and Eugene — as to their grandfather's relative importance in the war,
and while Grant and Sherman will be moved up one notch on the roll
of those who put down the Great Rebellion, I will, very likely, have
to be content with third place.

There is lots of history here — minor history, to be sure — and
while there is a sequence of events, it is not a connected story, nor
even complete. A series of letters rarely is. They do not deal, like
Sherman's letters, in the grand strategy of campaigns, but they do
give an idea of what the men in the ranks were talking and thinking
and doing. Their interest lies almost entirely in the fact that they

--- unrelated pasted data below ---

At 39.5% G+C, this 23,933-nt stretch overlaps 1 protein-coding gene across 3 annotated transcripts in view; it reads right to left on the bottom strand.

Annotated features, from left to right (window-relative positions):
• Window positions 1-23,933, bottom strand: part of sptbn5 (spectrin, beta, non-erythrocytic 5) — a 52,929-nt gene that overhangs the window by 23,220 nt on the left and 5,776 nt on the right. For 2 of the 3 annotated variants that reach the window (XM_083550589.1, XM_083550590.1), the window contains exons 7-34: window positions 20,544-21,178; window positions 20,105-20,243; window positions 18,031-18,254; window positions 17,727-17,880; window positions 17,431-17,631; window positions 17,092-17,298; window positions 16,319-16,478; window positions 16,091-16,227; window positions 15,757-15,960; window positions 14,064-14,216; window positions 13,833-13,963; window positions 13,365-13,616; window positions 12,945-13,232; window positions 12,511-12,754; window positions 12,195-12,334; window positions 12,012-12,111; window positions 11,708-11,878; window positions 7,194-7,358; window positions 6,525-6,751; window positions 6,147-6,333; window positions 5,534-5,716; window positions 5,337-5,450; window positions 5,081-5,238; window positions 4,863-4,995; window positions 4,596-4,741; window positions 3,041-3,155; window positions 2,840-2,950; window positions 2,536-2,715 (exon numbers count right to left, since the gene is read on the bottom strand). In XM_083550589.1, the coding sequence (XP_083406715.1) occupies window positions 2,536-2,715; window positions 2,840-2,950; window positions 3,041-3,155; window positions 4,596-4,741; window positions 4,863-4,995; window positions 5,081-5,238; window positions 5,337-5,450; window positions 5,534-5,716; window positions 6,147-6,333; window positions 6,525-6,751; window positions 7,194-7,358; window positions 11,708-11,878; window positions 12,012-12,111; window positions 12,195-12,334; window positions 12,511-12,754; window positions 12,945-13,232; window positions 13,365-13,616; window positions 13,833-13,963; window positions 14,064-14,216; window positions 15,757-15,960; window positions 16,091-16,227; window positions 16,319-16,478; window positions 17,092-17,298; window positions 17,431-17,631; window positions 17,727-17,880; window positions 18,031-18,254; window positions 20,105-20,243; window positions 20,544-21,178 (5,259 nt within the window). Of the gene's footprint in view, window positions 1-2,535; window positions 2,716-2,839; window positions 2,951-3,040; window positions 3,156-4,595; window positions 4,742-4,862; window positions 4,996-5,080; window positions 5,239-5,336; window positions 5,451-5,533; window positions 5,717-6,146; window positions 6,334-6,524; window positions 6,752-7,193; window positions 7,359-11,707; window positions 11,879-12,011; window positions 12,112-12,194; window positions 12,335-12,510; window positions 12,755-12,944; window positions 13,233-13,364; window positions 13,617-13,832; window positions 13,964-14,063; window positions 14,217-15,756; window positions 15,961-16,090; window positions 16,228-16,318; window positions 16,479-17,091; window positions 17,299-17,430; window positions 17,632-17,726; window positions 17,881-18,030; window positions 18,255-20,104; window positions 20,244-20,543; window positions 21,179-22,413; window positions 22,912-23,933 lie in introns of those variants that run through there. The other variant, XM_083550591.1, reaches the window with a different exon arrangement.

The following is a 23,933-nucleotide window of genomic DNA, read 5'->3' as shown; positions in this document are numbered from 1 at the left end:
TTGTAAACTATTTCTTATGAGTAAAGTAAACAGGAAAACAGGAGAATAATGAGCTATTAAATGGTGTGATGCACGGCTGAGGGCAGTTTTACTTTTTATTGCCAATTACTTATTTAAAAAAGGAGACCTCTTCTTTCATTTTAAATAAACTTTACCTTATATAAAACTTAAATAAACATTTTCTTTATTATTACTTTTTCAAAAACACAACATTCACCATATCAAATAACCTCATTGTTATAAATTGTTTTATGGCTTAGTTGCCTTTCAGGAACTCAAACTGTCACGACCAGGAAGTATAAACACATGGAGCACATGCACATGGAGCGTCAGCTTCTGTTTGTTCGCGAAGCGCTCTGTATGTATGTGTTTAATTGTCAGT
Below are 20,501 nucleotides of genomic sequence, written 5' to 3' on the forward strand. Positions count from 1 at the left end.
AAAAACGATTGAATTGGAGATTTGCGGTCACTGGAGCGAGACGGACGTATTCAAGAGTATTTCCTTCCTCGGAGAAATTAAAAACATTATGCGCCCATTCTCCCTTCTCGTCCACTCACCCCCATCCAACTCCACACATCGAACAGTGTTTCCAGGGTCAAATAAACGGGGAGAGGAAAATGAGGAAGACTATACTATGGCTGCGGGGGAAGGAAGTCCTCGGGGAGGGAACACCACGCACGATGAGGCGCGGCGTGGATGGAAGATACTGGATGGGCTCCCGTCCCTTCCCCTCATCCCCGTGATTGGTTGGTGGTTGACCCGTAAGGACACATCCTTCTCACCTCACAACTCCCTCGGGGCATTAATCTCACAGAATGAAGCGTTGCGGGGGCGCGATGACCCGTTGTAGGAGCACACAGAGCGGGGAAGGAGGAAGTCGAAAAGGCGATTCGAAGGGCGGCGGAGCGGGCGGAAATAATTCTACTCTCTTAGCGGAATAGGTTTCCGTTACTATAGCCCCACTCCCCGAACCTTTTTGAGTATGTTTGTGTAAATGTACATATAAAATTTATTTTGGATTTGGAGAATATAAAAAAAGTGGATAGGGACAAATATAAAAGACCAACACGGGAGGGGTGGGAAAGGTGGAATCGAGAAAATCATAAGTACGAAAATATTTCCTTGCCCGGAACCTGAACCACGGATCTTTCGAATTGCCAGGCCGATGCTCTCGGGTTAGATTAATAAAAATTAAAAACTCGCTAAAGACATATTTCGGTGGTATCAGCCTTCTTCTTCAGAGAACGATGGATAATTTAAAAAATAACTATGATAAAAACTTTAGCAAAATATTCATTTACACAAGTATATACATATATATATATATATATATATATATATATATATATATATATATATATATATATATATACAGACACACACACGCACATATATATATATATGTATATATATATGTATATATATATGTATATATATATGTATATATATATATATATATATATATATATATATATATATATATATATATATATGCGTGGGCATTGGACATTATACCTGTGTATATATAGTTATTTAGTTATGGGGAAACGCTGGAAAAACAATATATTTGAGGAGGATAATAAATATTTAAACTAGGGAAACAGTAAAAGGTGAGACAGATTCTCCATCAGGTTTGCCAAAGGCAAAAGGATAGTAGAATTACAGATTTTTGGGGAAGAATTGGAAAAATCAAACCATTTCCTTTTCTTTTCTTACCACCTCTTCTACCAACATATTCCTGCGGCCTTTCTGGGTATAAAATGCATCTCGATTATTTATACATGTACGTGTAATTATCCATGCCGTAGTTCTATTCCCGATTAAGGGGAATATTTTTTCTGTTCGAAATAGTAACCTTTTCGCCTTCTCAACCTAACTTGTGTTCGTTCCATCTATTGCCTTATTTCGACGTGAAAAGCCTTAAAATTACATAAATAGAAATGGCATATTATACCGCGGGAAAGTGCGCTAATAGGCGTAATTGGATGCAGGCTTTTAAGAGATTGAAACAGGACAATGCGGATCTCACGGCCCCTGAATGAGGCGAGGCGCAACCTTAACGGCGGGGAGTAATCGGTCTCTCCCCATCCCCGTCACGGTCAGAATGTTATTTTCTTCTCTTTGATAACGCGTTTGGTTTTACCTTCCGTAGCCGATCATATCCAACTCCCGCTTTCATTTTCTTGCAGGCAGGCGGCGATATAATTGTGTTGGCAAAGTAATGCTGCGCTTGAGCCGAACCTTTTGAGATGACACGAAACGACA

deal with the trivialities of army life. Here is recorded the small
talk of the camp, and many incidents that are too trivial for big his-
tory, but are really interesting and worth saving. I have preserved
the personality of some of those royal old comrades of mine, who but
for these letters would be remembered only through the cold lines of
the official record. In these sketches — "right off the bat, 1 '' as it were
— they seem to live again, and one can get a very fair idea of what
manner of men they were. It is sometimes with moistened eyes that
I catch the step with them again in these pages and in memory live
over those stirring days when comradeship was so close and meant so

I feel lonesome when I realize that I am almost the last survivor
of those who live and move in the following pages. Not one member

' \e ,'/i.

THE regiment is now uniformed — the queerest-looking uniform
in the world. You have probable seen some like them in the
streets of Manchester, on the First Regiment boys. The suit is gray